Transportation Report

DOT chief touts Louisiana highway on bus tour

Transportation Secretary Anthony Foxx touted on Friday a highway project in Shreveport, La., that has received $42 million from the federal government as example of why Congress should approve a new transportation funding bill. 

The highway, a 10-mile extension of U.S. Interstate 49, is scheduled to open in May. 

Foxx said in a blog post on the Department of Transportation’s website that the Louisiana project was an example of types of infrastructure projects that could be completed if Congress were to approve a new round of transportation funding this summer. 

“By 2020, 37,000 vehicles will travel this highway every day, reducing traffic on other roads,” Foxx wrote about the I-49 extension. 

The current transportation funding bill is scheduled to expire in September. 


LA airport evacuated after bomb threat

Los Angeles International Airport's Terminal 7 was evacuated this week after receiving a bomb threat, The Associated Press reported

The LAX terminal was closed for an hour on Thursday morning after a passenger said he had a bomb in his luggage, but it reopened after officials discovered no explosive device, according to the report.


DC Metro Silver Line director resigning

The director of Washington, D.C.’s Silver Line Metrorail extension is resigning, The Washington Post reports

The announcement comes as the first phase of the Metro extension is nearing completion. The line will run 11.5 miles in northern Virginia through Tysons Corner to Reston. Another 11.5 miles is scheduled to be built later to connect the D.C. Metro system to Washington’s Dulles International Airport. 

The Metropolitan Washington Airport Authority, which is building the Silver Line and operates Dulles, announced this week that its rail director, Pat Nowakowski, is resigning to take another transportation-related job, according to the report. 


NPR affiliate disturbed by Minneapolis light rail

Minneapolis’s National Public Radio affiliate is complaining about being disturbed by noise from trains on the city’s light railway, the Minneapolis Star-Tribune reports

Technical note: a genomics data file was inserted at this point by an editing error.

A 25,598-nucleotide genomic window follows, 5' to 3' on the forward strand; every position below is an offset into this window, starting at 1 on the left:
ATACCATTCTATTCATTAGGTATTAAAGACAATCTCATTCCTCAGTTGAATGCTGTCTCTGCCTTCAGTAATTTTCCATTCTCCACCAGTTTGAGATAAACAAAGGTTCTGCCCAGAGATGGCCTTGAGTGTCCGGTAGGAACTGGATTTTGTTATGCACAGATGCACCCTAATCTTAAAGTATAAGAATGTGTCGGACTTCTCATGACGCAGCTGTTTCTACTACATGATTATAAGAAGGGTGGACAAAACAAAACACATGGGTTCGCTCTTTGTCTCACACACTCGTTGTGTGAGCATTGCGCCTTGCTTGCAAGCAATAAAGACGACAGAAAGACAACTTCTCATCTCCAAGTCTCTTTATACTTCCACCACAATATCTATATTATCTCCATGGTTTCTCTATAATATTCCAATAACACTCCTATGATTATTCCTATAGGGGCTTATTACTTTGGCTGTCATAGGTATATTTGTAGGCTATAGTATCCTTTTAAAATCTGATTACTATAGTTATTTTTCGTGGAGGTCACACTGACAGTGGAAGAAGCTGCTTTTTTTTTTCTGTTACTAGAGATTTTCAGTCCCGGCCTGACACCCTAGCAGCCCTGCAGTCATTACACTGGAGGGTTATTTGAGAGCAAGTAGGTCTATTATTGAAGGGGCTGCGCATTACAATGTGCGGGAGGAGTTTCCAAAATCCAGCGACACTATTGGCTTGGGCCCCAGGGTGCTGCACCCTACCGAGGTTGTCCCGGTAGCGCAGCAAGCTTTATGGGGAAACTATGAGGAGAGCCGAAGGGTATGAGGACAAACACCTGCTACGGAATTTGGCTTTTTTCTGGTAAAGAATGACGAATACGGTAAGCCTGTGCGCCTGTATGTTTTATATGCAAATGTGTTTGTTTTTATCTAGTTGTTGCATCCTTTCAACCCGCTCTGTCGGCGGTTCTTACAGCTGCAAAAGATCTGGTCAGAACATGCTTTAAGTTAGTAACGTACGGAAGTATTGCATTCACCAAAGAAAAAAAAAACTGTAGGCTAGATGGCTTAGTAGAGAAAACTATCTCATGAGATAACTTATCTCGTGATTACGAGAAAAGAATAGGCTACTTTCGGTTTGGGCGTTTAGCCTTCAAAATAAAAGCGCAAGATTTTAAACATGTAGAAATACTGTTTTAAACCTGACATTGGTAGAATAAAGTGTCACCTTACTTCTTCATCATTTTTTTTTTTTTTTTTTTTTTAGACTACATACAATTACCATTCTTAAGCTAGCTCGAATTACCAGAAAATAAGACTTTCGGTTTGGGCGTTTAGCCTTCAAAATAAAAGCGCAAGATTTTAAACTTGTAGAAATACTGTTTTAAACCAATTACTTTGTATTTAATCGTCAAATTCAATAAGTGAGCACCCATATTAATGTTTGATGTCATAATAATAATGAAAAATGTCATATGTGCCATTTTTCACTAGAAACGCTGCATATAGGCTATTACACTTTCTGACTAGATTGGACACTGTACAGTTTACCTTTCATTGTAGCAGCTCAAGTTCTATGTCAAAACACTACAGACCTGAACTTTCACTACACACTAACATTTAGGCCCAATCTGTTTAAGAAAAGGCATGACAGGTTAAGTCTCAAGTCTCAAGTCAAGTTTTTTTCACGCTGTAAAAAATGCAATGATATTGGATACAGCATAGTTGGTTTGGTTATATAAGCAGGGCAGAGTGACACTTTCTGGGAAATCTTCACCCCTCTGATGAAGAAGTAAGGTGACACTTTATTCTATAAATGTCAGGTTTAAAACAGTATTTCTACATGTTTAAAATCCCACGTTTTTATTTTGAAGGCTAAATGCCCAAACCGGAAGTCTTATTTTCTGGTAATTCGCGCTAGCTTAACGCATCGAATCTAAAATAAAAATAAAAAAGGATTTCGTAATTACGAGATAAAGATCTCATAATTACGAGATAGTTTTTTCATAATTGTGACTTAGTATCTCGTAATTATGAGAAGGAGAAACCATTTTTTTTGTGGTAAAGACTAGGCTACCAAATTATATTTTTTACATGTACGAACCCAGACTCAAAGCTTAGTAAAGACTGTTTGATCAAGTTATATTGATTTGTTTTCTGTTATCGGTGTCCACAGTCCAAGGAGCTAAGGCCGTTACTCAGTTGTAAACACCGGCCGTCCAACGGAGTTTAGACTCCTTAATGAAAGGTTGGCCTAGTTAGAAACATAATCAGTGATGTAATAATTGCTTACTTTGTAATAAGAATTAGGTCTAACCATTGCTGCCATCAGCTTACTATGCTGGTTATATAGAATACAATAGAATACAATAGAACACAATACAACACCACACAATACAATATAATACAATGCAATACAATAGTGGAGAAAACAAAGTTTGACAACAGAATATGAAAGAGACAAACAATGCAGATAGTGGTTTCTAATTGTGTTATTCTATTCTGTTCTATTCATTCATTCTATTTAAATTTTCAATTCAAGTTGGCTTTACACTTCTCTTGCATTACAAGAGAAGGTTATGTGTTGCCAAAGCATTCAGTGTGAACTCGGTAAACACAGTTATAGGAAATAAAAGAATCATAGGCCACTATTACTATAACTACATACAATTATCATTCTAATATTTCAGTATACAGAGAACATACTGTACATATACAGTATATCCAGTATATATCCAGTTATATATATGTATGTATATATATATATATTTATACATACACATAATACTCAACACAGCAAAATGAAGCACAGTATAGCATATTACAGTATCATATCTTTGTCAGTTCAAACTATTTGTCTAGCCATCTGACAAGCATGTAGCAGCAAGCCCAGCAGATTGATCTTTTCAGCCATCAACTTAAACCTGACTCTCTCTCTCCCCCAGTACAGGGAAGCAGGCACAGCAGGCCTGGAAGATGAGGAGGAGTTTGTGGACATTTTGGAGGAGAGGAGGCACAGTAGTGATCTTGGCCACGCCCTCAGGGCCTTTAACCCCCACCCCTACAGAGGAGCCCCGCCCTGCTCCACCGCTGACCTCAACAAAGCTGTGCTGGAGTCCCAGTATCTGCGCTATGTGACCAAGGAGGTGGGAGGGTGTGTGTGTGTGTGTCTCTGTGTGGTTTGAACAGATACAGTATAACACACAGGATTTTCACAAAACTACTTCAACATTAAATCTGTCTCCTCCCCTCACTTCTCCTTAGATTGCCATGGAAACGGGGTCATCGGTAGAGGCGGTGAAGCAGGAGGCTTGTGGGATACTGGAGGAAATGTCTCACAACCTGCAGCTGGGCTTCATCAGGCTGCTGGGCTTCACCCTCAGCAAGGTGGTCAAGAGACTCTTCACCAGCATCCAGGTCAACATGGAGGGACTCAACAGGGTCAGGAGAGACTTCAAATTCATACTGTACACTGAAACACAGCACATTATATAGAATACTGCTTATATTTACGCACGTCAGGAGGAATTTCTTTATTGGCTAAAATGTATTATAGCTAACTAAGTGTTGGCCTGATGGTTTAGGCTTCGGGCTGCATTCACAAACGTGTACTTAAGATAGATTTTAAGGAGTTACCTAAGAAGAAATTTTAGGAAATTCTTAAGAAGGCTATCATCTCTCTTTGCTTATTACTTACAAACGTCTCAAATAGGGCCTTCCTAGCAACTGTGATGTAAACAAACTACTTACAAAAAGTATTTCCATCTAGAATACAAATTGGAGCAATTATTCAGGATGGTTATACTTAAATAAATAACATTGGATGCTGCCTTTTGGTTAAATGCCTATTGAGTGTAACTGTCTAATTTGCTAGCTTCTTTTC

The offending trains are on the city’s Metro Transit Green Line extension, which is scheduled to open this summer. 

Minnesota Public Radio said the noise from test trains on the track is rattling windows in its studio, according to the report. 


Airbag maker added to GM lawsuit

Plaintiffs in a class action lawsuit against General Motors for its handling of widespread recalls are adding the maker of airbags that were found to be defective to their list of defendants they are seeking compensation from. 

The lawsuit, which was filed in the U.S. District Court of Northern California, alleges that Auburn Hills, Mich., based Continental Automotive Systems US Inc. was aware its airbags were not deploying properly in the GM cars that have been recalled. 

GM is facing litigation for accidents involving recalled vehicles made between 2004 and 2010 that have been found to have a dangerous ignition switch flaw that caused cars to abruptly shut off or have their airbags disabled. The company is being accused of delaying issuing the recall, which has been linked to 13 deaths, until February of this year to avoid paying for repairs. 


CBO: Highway fund will face shortfall under Obama budget

The Congressional Budget Office (CBO) said Thursday that the Department of Transportation’s  Highway Trust Fund will not have enough money under President Obama’s proposed 2015 budget, despite an infusion of cash that has been suggested by the president. 

Obama has called for Congress to approve a four-year, $302 billion surface transportation bill before the federal government’s current road and transit funding measure expires in September. The money would be used to plug a hole in the Highway Trust Fund, which is normally used to pay for federal transportation projects. 

But the CBO said Thursday that Obama’s budget would still leave the Highway Trust Fund with a shortfall because the DOT needs to have at least $4 billion in the account to keep pace with infrastructure obligations. 


Travel website adds Amtrak reservations

A popular travel website is adding Amtrak reservations alongside its flight options, USA Today reports

The website,, will allow travelers who are going to east coast cities like Washington, D.C., Boston and New York to compare Amtrak trips with flights. 

The company says it is the first travel website that is primarily geared toward flights to offer Amtrak options, according to the report. 


Co-pilot of flight that landed at wrong airport retires

The co-pilot of a Southwest Airlines flight that landed at the wrong airport in January has retired, the Associated Press reports

The pilot had been serving a suspension since working on a flight from Chicago’s Midway Airport that landed at the Taney County, Mo., airport instead of its intended destination in Branson. 

The two airports are about seven miles apart. The captain of the errant Southwest flight has resumed flying, according to the report. 


DOT chief touts Atlanta Beltline project

Transportation Secretary Anthony Foxx touted a proposed multi-use transportation project in Atlanta known as the Beltline after touring part of the planned development Wednesday. 

Foxx was visiting Atlanta on the third day of his bus tour to push Congress to approve new road and transit projects this year. 

He said the Georgia capital's Beltline, which is a mixture of public transit such as streetcars and bike and walking trails, is the kind of project that can be built if Congress reauthorizes an expiring surface transportation bill before funding runs out in the fall.